To achieve study homogeneity, all surgeries were performed by the same surgeon (LK) and the same anesthetist performed all blocks (ST). A designated participant prepared the predetermined concentration of bupivacaine. The concentration was concealed from the patient, anesthesiologist, surgeon, data collector, and evaluator (CG).
This study was approved by the local ethics committee (OMUKAE:2021/630) and the Ministry of Health (TITCK:22-AKD-08). Following registration at clinicaltrials.gov (NCT05408585), the study was conducted between June 7, 2022 and February 27, 2023 in accordance with the principles of the Declaration of Helsinki (2013), and all patients involved in the study provided written informed consent.
This study was prospectively conducted at a tertiary hospital (Samsun University Education and Research Hospital) and included American Society of Anesthesiologists (ASA) Class I-II patients (aged 18–65 years) with a body mass index (BMI) between 19 and 30 kg/m2 scheduled for ACL repair under spinal anesthesia. Patients with contraindications for regional anesthesia (e.g., bleeding-coagulation disorders, infection at the injection site) were excluded, as were patients with neurological or psychiatric diseases that would impair pain assessment, orientation-cooperation issues, or a history of allergy to local anesthetics. To homogenize the samples, cases with a surgical duration < 30 min or > 60 min were excluded from the analysis.
Only the researcher responsible for randomization and drug preparation had access to the block success status of the patients during service follow-ups. The biased-coin design up-down sequential method (BCD-UDSM) was used, with the previous patient’s block success determining the bupivacaine concentration to be administered to the next patient. Based on previous studies, the initial concentration of bupivacaine was determined to be 0.25% and the up-down concentration was 0.025% [1416]. Randomization was performed using the closed-envelope technique: one hundred sealed envelopes were placed in a pouch, 89 of which indicated that the bupivacaine concentration be maintained (89%) and 11 indicated the concentration be reduced (11%). Following a successful block, an envelope was drawn from the bag randomly to determine the following patient’s bupivacaine concentration, with an 11% probability (b = 0.11) it would be decreased by 0.025% and an 89% probability (1-b = 0.89) it would be maintained at the same concentration. If the block failed, the next patient was administered a 0.025% higher concentration of bupivacaine. The same probability was maintained for each patient, as the envelope that was drawn was returned to the bag after each drawing.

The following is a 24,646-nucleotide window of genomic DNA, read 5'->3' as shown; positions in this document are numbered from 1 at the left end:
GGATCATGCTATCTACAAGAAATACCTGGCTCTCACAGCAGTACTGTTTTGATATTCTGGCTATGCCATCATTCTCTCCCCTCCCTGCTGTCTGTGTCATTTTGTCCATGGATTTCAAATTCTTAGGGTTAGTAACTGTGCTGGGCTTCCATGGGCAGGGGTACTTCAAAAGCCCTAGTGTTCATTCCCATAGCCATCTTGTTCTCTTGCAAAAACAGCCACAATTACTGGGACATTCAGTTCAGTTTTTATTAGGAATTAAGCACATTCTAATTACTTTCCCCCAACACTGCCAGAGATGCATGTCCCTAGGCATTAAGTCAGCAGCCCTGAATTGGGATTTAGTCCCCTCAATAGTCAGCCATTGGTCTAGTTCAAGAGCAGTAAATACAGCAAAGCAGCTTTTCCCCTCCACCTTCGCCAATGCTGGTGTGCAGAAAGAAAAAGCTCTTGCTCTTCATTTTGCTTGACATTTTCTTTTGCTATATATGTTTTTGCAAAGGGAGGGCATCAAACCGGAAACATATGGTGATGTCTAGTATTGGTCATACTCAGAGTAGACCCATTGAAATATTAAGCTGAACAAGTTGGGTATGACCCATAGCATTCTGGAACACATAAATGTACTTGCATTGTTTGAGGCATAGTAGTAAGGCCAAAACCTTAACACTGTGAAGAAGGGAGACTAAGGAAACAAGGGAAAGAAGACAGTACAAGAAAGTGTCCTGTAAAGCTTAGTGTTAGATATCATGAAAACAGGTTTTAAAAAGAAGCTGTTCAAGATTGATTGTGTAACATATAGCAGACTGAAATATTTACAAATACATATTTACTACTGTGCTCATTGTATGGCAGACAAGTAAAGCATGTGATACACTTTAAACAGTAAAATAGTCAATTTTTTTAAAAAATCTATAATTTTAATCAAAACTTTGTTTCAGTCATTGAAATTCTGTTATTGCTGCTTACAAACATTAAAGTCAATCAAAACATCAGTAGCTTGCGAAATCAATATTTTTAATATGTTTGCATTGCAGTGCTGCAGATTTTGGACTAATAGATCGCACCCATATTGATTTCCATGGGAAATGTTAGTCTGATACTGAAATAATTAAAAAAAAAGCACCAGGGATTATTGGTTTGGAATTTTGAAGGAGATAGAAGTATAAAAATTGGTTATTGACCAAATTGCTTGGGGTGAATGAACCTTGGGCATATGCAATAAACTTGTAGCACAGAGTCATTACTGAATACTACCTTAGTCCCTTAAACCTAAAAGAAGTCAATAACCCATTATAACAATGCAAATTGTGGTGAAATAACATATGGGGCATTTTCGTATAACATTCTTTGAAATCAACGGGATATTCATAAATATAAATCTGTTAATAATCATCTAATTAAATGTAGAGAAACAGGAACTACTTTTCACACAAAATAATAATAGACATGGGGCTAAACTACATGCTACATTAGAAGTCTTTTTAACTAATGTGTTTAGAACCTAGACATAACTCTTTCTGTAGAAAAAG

Anesthesia and analgesia management

All patients received standard monitoring (non-invasive arterial blood pressure, electrocardiography, and pulse oximetry) and none received any premedications. All patients received spinal anesthesia with 12–15 mg of heavy bupivacaine (2.4–3.0 ml) without an adjuvant via a midline approach at the L4–L5 interval. All arthroscopic ACL repair surgeries were performed by a single expert surgeon using the same surgical approach.
All patients underwent standard preoperative, perioperative, and postoperative analgesia protocols. At the conclusion of surgery, each patient received 20 mg intravenous (IV) tenoxicam and 1 g IV acetaminophen. The postoperative analgesia regimen consisted of IV tenoxicam every 12 h and IV paracetamol every 8 h.

Block performance

Since we excluded long- and short-term surgeries (< 30 min, > 60 min) and could not predict the complications that may develop during the operation, the block procedures were performed postoperatively under standard ASA monitoring in the post-anesthesia care unit (PACU). All blocks were performed by an experienced anesthesiologist who had successfully completed the procedure (SFICB) at least 100 times previously.